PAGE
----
By Jillian Slaight
Soprano Jamie-Rose Guarrine calls opera an “Olympic event.” Each performance is a physical feat, the extension of an unamplified voice into every corner of a concert hall for as many as three hours on end. Guarrine – who boasts appearances with the Madison, Santa Fe, and San Francisco Operas among others – attributes her success as a singer to a graduate experience that prepared her for this endurance challenge. Voice maturation within the opera world is a “long trajectory,” she explains. Over the course of that trajectory, UW–Madison’s School of Music provided “a safe place to develop my art form.”
Key to that development was UW–Madison mentor Jim Doing. Like Olympic athletes, opera singers are not born but made with the support of committed trainers. As a judge at a college-level music competition, Doing first described her voice as “tired and worn.” But he pushed her chords to new places within one hour-long lesson in the fall of 2000. Awed by her immediate progress, Guarrine enrolled in the Master of Music program at UW–Madison.
From the start, Guarrine honed her craft through constant practice. Her graduate program’s small size provided ample opportunity to perform where she might have “gotten lost in the shuffle” elsewhere. Her very first semester, she landed two major roles at Music Hall. There, she worked with University Opera Director Bill Farlow, who shaped her approach to stagecraft. While balancing performance and coursework, Guarrine also auditioned for prestigious national programs like the American Young Artists Program and the Metropolitan Opera National Council Auditions.
Over time, patience proved equally as important as practice. The life of an aspiring opera singer is sometimes a string of disappointments. As a student, Guarrine vied for coveted roles and apprenticeships against hundreds of sopranos. The odds were stacked against her – and even contemplating the odds seemed to stifle her audition performances. But Doing reassured her, “The cream, however slowly, will rise to the top.” He and other mentors convinced Guarrine to “stay the course and keep going.” After earning her master’s degree in 2002, she elected to pursue a Doctorate in Musical Arts. The decision was hardly conventional. Most members of her cohort had opted to leave school and perform full-time. But Guarrine hoped to perfect her craft, and financial support – in the form of a Paul Collins Distinguished Wisconsin Fellowship – made the decision a no-brainer.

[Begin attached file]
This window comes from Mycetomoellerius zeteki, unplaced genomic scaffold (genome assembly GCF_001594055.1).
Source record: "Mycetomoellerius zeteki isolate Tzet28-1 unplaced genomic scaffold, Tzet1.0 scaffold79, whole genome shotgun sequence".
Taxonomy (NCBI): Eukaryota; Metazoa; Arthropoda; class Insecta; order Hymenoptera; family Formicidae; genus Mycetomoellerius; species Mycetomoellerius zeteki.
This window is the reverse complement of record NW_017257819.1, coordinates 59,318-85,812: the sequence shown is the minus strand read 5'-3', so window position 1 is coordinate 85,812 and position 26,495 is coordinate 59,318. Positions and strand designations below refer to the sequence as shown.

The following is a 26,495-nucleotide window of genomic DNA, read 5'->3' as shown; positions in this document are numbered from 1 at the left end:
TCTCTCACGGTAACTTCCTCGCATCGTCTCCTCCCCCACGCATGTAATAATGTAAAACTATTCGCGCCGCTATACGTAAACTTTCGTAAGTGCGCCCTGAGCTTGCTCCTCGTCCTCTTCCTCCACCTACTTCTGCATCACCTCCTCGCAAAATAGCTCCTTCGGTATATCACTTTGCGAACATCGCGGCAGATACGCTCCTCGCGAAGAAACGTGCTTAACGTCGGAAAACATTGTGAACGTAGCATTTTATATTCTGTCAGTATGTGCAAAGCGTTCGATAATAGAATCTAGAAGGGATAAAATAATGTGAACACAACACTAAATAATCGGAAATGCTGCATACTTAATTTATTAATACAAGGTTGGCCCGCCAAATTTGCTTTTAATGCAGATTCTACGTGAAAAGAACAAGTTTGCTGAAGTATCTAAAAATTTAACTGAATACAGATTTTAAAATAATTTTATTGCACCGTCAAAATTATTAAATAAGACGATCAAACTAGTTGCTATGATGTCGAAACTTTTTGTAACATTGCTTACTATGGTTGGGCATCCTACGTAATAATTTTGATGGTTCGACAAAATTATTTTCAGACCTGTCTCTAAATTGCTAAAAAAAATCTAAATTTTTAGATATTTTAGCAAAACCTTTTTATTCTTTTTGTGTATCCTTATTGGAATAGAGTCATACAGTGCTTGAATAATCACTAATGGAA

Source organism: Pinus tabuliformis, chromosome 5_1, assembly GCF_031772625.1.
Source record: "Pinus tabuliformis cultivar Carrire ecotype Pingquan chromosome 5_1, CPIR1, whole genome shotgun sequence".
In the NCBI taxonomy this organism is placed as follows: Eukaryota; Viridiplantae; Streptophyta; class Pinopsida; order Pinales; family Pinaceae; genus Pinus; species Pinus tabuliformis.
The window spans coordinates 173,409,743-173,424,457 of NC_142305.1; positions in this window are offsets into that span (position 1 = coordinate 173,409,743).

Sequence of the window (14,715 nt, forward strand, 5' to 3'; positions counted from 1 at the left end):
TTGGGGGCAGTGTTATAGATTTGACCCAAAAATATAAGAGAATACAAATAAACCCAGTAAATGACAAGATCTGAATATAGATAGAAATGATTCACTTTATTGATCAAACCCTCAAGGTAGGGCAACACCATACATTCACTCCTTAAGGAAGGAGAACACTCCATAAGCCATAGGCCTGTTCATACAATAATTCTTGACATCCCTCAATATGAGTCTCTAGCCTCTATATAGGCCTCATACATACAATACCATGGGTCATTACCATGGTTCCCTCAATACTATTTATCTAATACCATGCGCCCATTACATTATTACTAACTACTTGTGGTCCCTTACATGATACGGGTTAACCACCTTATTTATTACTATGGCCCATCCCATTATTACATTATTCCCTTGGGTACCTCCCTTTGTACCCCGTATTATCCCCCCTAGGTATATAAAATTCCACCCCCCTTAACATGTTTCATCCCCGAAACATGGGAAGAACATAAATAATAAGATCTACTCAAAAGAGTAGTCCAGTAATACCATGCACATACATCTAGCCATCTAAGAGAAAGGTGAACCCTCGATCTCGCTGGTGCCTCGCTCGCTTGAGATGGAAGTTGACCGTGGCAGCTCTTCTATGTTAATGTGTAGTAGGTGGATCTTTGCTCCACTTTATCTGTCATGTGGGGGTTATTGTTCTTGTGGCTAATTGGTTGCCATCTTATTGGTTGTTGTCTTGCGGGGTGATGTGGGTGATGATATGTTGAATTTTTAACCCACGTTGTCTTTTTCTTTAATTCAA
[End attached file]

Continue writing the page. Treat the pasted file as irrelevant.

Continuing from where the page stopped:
Her persistence paid off. Over time, Guarrine approached auditions differently, focusing on the performance itself rather than its outcome. Roles materialized from that mindset, including one at the Florentine Opera in Milwaukee (to which she returned this past May). In 2005, she not only earned her DMA, but also took first place at the Metropolitan Opera National Council Auditions and secured an apprenticeship through the American Young Artists Program. On the heels of that apprenticeship followed regular appearances across the country with the Minnesota Opera, Santa Fe Opera, Anchorage Opera, and more. By her own admission, those successes stemmed directly from her graduate experience: “I really honed my craft, and learned how to walk in the door and win the audition.”
Eventually, the DMA not only enhanced her performance skills, but her professional credentials as well. After nearly a decade of a “suitcase existence,” Guarrine sought the stability of a faculty position. (She jokes that after fourteen years of marriage, she and her husband, cellist Karl Knapp, still had not lived together full-time.) After a while, she explains, “You start to look for a life blend.” In 2015, she joined the faculty of U-Mass Amherst as an assistant professor, building on her graduate experience in vocal instruction. Like UW–Madison, U-Mass Amherst encourages faculty to remain active in their field, a mentality that gave Guarrine the go-ahead to pursue roles like Adele in Florentine Opera’s Die Fledermaus.
Back at UW–Madison for the Summer Music Clinic, Guarrine beams broadly while describing her life’s work. She finds fulfillment in both performance and instruction, a balance her graduate experience helped strike. Reflecting on her career so far, she concludes: